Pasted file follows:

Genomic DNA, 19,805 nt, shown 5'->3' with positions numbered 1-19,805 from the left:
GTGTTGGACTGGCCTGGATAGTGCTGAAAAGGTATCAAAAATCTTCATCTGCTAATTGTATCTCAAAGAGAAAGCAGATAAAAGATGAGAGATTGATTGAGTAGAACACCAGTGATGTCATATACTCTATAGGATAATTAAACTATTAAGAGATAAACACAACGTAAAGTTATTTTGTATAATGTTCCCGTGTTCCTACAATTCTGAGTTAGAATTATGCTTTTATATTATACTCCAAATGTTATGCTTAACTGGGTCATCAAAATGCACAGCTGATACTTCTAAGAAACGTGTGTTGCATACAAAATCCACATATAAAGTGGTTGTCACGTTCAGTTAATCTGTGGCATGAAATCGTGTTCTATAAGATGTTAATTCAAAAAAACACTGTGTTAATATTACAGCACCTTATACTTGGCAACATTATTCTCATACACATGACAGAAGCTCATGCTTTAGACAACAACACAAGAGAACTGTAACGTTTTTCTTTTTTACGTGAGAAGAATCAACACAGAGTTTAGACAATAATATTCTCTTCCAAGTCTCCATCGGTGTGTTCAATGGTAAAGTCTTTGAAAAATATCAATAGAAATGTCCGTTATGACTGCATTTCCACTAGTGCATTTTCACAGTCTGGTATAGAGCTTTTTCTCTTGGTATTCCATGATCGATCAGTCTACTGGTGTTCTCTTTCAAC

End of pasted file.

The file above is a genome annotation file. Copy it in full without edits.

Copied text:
Genomic DNA, 19,805 nt, shown 5'->3' with positions numbered 1-19,805 from the left:
GTGTTGGACTGGCCTGGATAGTGCTGAAAAGGTATCAAAAATCTTCATCTGCTAATTGTATCTCAAAGAGAAAGCAGATAAAAGATGAGAGATTGATTGAGTAGAACACCAGTGATGTCATATACTCTATAGGATAATTAAACTATTAAGAGATAAACACAACGTAAAGTTATTTTGTATAATGTTCCCGTGTTCCTACAATTCTGAGTTAGAATTATGCTTTTATATTATACTCCAAATGTTATGCTTAACTGGGTCATCAAAATGCACAGCTGATACTTCTAAGAAACGTGTGTTGCATACAAAATCCACATATAAAGTGGTTGTCACGTTCAGTTAATCTGTGGCATGAAATCGTGTTCTATAAGATGTTAATTCAAAAAAACACTGTGTTAATATTACAGCACCTTATACTTGGCAACATTATTCTCATACACATGACAGAAGCTCATGCTTTAGACAACAACACAAGAGAACTGTAACGTTTTTCTTTTTTACGTGAGAAGAATCAACACAGAGTTTAGACAATAATATTCTCTTCCAAGTCTCCATCGGTGTGTTCAATGGTAAAGTCTTTGAAAAATATCAATAGAAATGTCCGTTATGACTGCATTTCCACTAGTGCATTTTCACAGTCTGGTATAGAGCTTTTTCTCTTGGTATTCCATGATCGATCAGTCTACTGGTGTTCTCTTTCAAC